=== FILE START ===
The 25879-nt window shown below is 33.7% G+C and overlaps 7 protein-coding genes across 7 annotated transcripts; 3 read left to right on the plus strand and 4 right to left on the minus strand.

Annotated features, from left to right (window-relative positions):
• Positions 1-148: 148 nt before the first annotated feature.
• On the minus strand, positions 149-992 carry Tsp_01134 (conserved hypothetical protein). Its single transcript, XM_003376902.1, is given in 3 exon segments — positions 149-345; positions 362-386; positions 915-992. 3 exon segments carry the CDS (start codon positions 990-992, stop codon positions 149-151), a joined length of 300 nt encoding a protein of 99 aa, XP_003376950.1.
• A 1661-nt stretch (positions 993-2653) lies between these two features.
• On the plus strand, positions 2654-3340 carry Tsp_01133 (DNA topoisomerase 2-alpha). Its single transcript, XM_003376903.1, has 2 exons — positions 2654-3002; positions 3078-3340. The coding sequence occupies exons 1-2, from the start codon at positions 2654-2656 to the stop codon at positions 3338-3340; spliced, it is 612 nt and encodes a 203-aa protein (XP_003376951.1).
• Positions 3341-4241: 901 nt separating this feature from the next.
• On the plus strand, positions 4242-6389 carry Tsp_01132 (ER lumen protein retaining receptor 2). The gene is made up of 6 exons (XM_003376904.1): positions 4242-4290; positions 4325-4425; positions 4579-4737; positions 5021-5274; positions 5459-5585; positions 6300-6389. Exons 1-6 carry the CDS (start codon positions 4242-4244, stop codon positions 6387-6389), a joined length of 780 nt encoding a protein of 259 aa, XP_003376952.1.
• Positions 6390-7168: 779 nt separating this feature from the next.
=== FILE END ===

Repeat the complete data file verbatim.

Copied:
The 25879-nt window shown below is 33.7% G+C and overlaps 7 protein-coding genes across 7 annotated transcripts; 3 read left to right on the plus strand and 4 right to left on the minus strand.

Annotated features, from left to right (window-relative positions):
• Positions 1-148: 148 nt before the first annotated feature.
• On the minus strand, positions 149-992 carry Tsp_01134 (conserved hypothetical protein). Its single transcript, XM_003376902.1, is given in 3 exon segments — positions 149-345; positions 362-386; positions 915-992. 3 exon segments carry the CDS (start codon positions 990-992, stop codon positions 149-151), a joined length of 300 nt encoding a protein of 99 aa, XP_003376950.1.
• A 1661-nt stretch (positions 993-2653) lies between these two features.
• On the plus strand, positions 2654-3340 carry Tsp_01133 (DNA topoisomerase 2-alpha). Its single transcript, XM_003376903.1, has 2 exons — positions 2654-3002; positions 3078-3340. The coding sequence occupies exons 1-2, from the start codon at positions 2654-2656 to the stop codon at positions 3338-3340; spliced, it is 612 nt and encodes a 203-aa protein (XP_003376951.1).
• Positions 3341-4241: 901 nt separating this feature from the next.
• On the plus strand, positions 4242-6389 carry Tsp_01132 (ER lumen protein retaining receptor 2). The gene is made up of 6 exons (XM_003376904.1): positions 4242-4290; positions 4325-4425; positions 4579-4737; positions 5021-5274; positions 5459-5585; positions 6300-6389. Exons 1-6 carry the CDS (start codon positions 4242-4244, stop codon positions 6387-6389), a joined length of 780 nt encoding a protein of 259 aa, XP_003376952.1.
• Positions 6390-7168: 779 nt separating this feature from the next.